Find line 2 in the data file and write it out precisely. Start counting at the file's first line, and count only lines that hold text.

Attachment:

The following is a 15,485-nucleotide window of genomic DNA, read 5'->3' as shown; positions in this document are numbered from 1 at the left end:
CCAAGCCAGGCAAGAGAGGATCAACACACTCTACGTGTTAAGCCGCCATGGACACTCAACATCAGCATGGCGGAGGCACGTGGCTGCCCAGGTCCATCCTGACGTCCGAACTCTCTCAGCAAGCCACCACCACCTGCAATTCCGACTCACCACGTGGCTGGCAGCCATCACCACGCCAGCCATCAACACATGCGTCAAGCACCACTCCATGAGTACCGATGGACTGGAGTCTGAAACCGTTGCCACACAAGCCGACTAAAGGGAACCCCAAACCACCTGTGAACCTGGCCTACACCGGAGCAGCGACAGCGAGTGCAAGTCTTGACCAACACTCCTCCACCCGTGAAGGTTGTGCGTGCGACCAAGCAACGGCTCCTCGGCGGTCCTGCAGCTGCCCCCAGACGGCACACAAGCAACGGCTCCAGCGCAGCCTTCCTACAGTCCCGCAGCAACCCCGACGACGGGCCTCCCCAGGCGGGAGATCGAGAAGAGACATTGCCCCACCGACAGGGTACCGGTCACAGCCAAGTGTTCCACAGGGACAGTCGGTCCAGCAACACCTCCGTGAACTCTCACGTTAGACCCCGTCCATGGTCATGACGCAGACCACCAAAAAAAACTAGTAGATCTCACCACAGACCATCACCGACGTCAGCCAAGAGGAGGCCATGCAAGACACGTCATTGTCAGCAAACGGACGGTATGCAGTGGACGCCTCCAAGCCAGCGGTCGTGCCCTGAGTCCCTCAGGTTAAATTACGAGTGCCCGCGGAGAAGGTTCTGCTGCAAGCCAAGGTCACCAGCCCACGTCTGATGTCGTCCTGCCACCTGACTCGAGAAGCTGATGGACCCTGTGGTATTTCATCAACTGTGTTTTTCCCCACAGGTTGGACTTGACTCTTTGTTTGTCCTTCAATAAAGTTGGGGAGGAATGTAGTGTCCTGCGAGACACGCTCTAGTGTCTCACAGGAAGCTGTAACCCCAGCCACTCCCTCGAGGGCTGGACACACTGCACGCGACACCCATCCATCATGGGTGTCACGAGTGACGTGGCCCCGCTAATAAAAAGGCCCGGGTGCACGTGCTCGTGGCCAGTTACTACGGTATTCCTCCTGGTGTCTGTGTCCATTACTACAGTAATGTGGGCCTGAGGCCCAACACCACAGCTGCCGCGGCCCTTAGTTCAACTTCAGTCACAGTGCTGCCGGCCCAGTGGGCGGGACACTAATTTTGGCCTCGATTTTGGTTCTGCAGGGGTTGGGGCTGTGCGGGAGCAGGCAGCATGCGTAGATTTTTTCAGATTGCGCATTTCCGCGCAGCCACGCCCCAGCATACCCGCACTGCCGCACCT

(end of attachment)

CCAAGCCAGGCAAGAGAGGATCAACACACTCTACGTGTTAAGCCGCCATGGACACTCAACATCAGCATGGCGGAGGCACGTGGCTGCCCAGGTCCATCCTGACGTCCGAACTCTCTCAGCAAGCCACCACCACCTGCAATTCCGACTCACCACGTGGCTGGCAGCCATCACCACGCCAGCCATCAACACATGCGTCAAGCACCACTCCATGAGTACCGATGGACTGGAGTCTGAAACCGTTGCCACACAAGCCGACTAAAGGGAACCCCAAACCACCTGTGAACCTGGCCTACACCGGAGCAGCGACAGCGAGTGCAAGTCTTGACCAACACTCCTCCACCCGTGAAGGTTGTGCGTGCGACCAAGCAACGGCTCCTCGGCGGTCCTGCAGCTGCCCCCAGACGGCACACAAGCAACGGCTCCAGCGCAGCCTTCCTACAGTCCCGCAGCAACCCCGACGACGGGCCTCCCCAGGCGGGAGATCGAGAAGAGACATTGCCCCACCGACAGGGTACCGGTCACAGCCAAGTGTTCCACAGGGACAGTCGGTCCAGCAACACCTCCGTGAACTCTCACGTTAGACCCCGTCCATGGTCATGACGCAGACCACCAAAAAAAACTAGTAGATCTCACCACAGACCATCACCGACGTCAGCCAAGAGGAGGCCATGCAAGACACGTCATTGTCAGCAAACGGACGGTATGCAGTGGACGCCTCCAAGCCAGCGGTCGTGCCCTGAGTCCCTCAGGTTAAATTACGAGTGCCCGCGGAGAAGGTTCTGCTGCAAGCCAAGGTCACCAGCCCACGTCTGATGTCGTCCTGCCACCTGACTCGAGAAGCTGATGGACCCTGTGGTATTTCATCAACTGTGTTTTTCCCCACAGGTTGGACTTGACTCTTTGTTTGTCCTTCAATAAAGTTGGGGAGGAATGTAGTGTCCTGCGAGACACGCTCTAGTGTCTCACAGGAAGCTGTAACCCCAGCCACTCCCTCGAGGGCTGGACACACTGCACGCGACACCCATCCATCATGGGTGTCACGAGTGACGTGGCCCCGCTAATAAAAAGGCCCGGGTGCACGTGCTCGTGGCCAGTTACTACGGTATTCCTCCTGGTGTCTGTGTCCATTACTACAGTAATGTGGGCCTGAGGCCCAACACCACAGCTGCCGCGGCCCTTAGTTCAACTTCAGTCACAGTGCTGCCGGCCCAGTGGGCGGGACACTAATTTTGGCCTCGATTTTGGTTCTGCAGGGGTTGGGGCTGTGCGGGAGCAGGCAGCATGCGTAGATTTTTTCAGATTGCGCATTTCCGCGCAGCCACGCCCCAGCATACCCGCACTGCCGCACCT